Why the GOP Tax Cut Will Make the Trade Deficit Grow

Why the GOP Tax Cut Will Make the Trade Deficit Grow

Carlo Allegri

While there are still questions about how big an economic boost the Republican tax cuts could deliver, there isn’t much doubt that they will make the trade deficit grow. Economist Jeffrey Frankel of Harvard told The New York Times, “There may not be much that macroeconomists can predict with accuracy, but a large tax cut will lead to a budget deficit, which will lead to a trade deficit.”

President Trump, however, continues to portray the trade deficit as an obvious problem that needs to be eliminated. Soon after returning from his trip to Asia last week, he repeated his campaign promise to shrink the deficit “as fast as possible.” But some of his more economically sophisticated supporters understand the necessary trade-off. Boston University’s Laurence J. Kotlikoff, a vocal supporter of the Republican tax bill, said, “I do expect a major trade deficit, absolutely, as part of this. If this tax plan works, it works because the U.S. becomes more open to trade.” (Kotlikoff doesn’t hold much hope for the Trump administration coming around to his point of view, telling the Times that “This is a White House that does not know economics.”)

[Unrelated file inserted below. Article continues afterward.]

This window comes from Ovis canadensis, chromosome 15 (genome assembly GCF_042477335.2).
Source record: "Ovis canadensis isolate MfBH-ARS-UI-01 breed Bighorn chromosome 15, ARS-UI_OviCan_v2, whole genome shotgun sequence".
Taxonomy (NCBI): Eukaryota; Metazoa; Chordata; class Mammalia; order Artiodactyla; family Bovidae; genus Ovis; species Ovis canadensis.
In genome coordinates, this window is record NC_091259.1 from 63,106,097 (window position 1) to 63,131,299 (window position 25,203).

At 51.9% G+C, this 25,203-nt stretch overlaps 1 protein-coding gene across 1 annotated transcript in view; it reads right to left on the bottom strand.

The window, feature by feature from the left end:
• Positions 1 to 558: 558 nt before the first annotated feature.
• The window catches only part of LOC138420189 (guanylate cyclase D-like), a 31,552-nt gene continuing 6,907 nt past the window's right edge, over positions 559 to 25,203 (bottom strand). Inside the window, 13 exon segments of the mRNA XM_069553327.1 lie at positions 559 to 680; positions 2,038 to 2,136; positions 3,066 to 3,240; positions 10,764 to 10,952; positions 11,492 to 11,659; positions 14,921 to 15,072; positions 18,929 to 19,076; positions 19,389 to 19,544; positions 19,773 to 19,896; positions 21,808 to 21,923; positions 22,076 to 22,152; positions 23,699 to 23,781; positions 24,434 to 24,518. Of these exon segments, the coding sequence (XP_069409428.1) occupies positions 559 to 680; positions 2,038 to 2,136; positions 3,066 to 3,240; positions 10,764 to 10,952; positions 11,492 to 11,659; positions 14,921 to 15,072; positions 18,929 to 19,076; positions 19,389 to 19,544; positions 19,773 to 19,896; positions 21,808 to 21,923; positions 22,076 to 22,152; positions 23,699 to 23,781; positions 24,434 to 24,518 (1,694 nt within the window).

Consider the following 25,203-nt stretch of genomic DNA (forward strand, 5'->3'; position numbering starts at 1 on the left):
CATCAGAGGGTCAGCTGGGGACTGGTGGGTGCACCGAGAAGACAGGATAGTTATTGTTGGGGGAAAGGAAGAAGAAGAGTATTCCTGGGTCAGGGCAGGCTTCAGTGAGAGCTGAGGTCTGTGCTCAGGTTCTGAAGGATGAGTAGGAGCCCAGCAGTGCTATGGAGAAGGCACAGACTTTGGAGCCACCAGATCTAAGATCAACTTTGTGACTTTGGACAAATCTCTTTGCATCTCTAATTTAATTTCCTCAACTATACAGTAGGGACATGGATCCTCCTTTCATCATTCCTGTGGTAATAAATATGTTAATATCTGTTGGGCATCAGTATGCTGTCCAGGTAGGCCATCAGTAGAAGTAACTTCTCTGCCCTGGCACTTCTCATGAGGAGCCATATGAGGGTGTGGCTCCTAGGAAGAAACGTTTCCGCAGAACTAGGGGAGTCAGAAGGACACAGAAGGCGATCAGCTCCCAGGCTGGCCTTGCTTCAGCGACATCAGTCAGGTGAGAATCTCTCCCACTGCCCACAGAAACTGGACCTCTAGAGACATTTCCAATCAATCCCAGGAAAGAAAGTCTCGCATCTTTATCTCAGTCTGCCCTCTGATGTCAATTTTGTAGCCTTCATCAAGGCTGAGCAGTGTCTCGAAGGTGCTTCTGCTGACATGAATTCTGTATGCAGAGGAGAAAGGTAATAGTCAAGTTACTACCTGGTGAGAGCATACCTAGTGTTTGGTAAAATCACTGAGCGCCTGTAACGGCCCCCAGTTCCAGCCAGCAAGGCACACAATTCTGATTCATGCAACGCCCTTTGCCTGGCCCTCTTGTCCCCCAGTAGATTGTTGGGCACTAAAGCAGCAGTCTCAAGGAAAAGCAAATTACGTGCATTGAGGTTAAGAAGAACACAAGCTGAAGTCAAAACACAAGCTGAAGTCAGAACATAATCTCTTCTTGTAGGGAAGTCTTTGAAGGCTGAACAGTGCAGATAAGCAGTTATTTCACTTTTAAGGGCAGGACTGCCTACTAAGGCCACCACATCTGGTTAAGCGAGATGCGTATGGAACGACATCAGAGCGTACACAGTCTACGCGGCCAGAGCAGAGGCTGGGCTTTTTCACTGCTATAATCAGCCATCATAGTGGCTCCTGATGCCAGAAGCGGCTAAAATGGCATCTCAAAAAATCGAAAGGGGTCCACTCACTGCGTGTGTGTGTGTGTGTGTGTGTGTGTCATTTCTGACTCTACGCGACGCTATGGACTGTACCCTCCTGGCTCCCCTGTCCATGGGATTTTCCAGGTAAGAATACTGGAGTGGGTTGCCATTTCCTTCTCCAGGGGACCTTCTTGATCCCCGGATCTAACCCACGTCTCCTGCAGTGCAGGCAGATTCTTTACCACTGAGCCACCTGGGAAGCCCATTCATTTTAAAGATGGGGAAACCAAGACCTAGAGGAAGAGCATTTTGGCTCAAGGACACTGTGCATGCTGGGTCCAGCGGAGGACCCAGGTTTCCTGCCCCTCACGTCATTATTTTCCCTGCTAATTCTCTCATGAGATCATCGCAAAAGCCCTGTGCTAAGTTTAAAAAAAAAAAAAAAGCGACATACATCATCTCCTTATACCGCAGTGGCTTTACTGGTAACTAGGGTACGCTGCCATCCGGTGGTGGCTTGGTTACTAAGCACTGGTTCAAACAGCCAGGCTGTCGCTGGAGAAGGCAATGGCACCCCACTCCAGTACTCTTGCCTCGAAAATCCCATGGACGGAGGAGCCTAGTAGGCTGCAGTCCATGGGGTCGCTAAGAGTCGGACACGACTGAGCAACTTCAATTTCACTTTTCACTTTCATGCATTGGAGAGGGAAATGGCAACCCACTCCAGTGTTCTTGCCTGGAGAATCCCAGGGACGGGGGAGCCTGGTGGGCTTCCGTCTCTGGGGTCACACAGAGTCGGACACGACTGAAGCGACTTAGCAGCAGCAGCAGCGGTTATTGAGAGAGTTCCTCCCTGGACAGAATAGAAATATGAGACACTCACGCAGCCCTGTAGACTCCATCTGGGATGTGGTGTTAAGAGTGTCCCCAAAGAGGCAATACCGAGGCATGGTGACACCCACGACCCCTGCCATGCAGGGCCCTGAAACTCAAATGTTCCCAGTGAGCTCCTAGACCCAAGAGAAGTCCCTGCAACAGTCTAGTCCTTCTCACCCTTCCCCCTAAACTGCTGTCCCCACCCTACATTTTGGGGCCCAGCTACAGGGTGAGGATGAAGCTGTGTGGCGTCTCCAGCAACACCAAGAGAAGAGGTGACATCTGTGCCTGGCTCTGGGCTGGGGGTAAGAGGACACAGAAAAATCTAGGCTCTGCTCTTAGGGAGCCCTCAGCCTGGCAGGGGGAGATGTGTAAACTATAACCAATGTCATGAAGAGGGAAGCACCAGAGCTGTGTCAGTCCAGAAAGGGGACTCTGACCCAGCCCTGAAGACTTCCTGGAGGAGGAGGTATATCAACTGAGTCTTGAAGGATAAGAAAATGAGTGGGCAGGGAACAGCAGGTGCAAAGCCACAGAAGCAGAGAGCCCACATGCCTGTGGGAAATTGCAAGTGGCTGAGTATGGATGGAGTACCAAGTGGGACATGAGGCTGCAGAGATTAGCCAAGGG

Politics aside, most economists aren’t worried about a growing trade deficit. In the long run, the theory holds, a larger trade deficit will create jobs and increase the size of the economy, as long as foreign capital is invested productively. Kent Smetters, who runs the Penn Wharton Budget Model at the University of Pennsylvania, said, “To get bigger growth effects, you need more foreign capital coming in. That is the irony — tax cuts have the biggest effects if you’re assuming that trade actually increases over time.”